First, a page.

In the wake of Earth’s fall, Peter Alander has just one choice: to use the alien Gifts left behind on his distant colony world to warn other missions of their impending demise, a second wave of alien ships, this time intent on destroying everything in their path. Without the Gifts, humanity would have no hope at all--although no one truly understands them, and it is becoming increasingly certain that the very use of them is what draws the enemy on.
Out of the dark comes help from an entirely unexpected quarter. Peter Alander and his fellow survivors are not the only victims of the terrible Starfish. But what if the cost of that help is too high? What if the price is humanity itself?
“This book shines” —Cinescape
“High adventure in deep space for fans of far-future SF.” —Library Journal
Nominated for the Aurealis and Ditmar Awards.
About the Author
Shane Dix is an Australian author who became obsessed with science fiction at the age of twelve after reading Robert A. Heinlein’s “By His Bootstraps.” Dix has had short stories published in or on the likes of Aurealis, Eidolon.net, Twenty3: A Miscellany, and Alien Shores: An Anthology of Australian Science Fiction. He is best known for his collaborative work on the Star Wars: New Jedi Order series with Sean Williams. His accolades include but are not limited to the Aurealis Award in 2001 and three Ditmar Awards in 2001, 2003, and 2006.
Read an Excerpt
Orphans of Earth
The Orphans Trilogy: Book Two
By Sean Williams, Shane Dix
OPEN ROAD INTEGRATED MEDIACopyright © 2003 Sean Williams and Shane Dix
All rights reserved.
EXCERPTS FROM THE PID (PERSONAL INFORMATION DIRECTORY) OF ROB SINGH, UNESSPRO MISSION 639, TESS NELSON (PSICAPRICORNUS).
2160.9.02-03 Standard Mission Time
Everyone has to have a reason to be. Mine, I think, is to appreciate the subtlety of the Spinners' work
Subtlety? From creatures that do in a day what humanity would struggle for decades to do? Who flaunt their technological superiority as we would wave a stick in front of a dog before throwing it to watch him run?
Yes, subtlety. When we retrieve the stick, we find the hand that threw it long gone, utterly disinterested in whether we found it or not. There has to be something subtle at play there, or else the universe truly is incomprehensible—and that is something I cannot believe.
The Spinners have been here for what feels like an eternity, and we have found no obvious explanation for their mysteries. So I place my faith in subtlety, and in my all-too-human inability to see it.
For now, anyway. I guess I'll just have to keep looking.
* * *
Hatzis has gone off to powwow with the bigwigs from the other colonies, and we don't know when she'll be back. That's fine with me. She's so damned strict about system resources. At least while she's not here, I can fast-track to talk to people without inconveniencing them too much.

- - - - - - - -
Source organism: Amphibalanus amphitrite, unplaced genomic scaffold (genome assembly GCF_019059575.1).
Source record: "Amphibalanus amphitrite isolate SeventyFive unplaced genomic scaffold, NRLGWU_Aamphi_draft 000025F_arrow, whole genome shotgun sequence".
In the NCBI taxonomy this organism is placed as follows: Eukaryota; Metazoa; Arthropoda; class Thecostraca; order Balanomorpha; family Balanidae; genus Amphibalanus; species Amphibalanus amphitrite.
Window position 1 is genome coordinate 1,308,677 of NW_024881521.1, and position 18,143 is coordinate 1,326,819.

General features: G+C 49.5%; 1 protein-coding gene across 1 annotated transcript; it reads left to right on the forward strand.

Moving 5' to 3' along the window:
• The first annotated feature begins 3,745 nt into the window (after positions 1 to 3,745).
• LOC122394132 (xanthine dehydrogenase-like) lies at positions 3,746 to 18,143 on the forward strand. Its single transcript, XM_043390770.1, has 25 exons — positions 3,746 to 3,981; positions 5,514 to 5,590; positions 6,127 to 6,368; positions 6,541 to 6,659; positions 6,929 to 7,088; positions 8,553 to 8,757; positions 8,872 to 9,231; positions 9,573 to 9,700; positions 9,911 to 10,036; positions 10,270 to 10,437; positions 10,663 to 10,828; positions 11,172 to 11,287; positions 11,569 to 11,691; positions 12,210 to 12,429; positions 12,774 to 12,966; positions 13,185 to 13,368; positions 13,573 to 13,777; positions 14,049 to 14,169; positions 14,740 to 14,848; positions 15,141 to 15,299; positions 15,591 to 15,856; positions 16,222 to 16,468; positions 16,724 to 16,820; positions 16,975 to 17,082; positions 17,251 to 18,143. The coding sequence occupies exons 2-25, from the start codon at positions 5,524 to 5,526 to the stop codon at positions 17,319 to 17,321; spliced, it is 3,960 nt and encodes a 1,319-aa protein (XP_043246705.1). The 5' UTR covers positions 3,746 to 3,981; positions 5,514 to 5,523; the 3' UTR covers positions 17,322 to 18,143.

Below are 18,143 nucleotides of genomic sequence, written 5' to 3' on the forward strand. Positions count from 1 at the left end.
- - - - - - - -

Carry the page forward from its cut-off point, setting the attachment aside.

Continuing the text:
Ali Genovese has been left in charge. When I spoke to her today, she looked tense. It's understandable. Our current situation is more than a tad iffy. Psi Capricornus is smack-bang in the middle of the hot zone. If anyone's going to be attacked by the Starfish, it's likely to be us. And I'm not just being dramatic, either. Every broadcast brings news of another colony lost. Yesterday it was Balder; tomorrow it could be Inari. I feel like we're sitting on top of a volcano.
"I vote for firing up the engines and leaving the system," I told Ali when she dropped by.
"Leave Inari? You can't be serious, Rob."
"We're sitting ducks here. If they hit us, we'll never get away. Not without the hole ship,"
"Even with the hole ship, we probably wouldn't get far," she said glumly. "You heard what happened to Adrasteia."
Adrasteia was the first on a list of names I didn't want Inari to join.
"Ah," she said then. "It's because you're bored, isn't it? You want your old job back."
"Would you blame me if I did? There's not much use for a pilot around here."
"You're working on something," she said. "I see your data flow. It's all inbound, all about the gifts. Are you doubling up on our research, Rob?"
"Tiptoeing across the cracks."
She pulled a sour face. "Sometimes I think there's nothing but cracks," she said.
"Then I'm not wasting resources."
"No. You have my blessing to keep poking around."
She didn't leave then, although she could have. I had what I wanted, and she had more important things to attend to. But she stood for a moment in the low-maintenance parlor I whipped up for guests, gazing idly into space. She's letting her blond hair grow out—or presenting the illusion of growth, at least. I like it better that way, even though I can never tell what's going on under it.
Eventually, she blinked and returned. "Sorry about that, Rob. Got stuck thinking about home."
I nodded understanding. We all do, sometimes.
2117.2.18 Standard Mission Time (5 November, 2118 UT)
By the time Lucia Benck realized her friends were dead, the blue-shifted photons that had carried the news were already a month old. Although she fought to comprehend what the images were telling her, searching for the remotest possibility that her interpretation of the data could somehow be wrong, she'd had enough experience with distance and relativity to know this was no illusion that she could simply brush aside. Her powerful rejection of what she was seeing had more to do with not wanting to accept her impotence than not believing what she saw. She wanted to reach out across the vast gulf of space and time that separated her from her crewmates and warn them, to save them from the fate they had already suffered.
Deep down, she knew there really was nothing that could be done for the Andrei Linde. All she could do was watch, accept, and consider what was to be done next.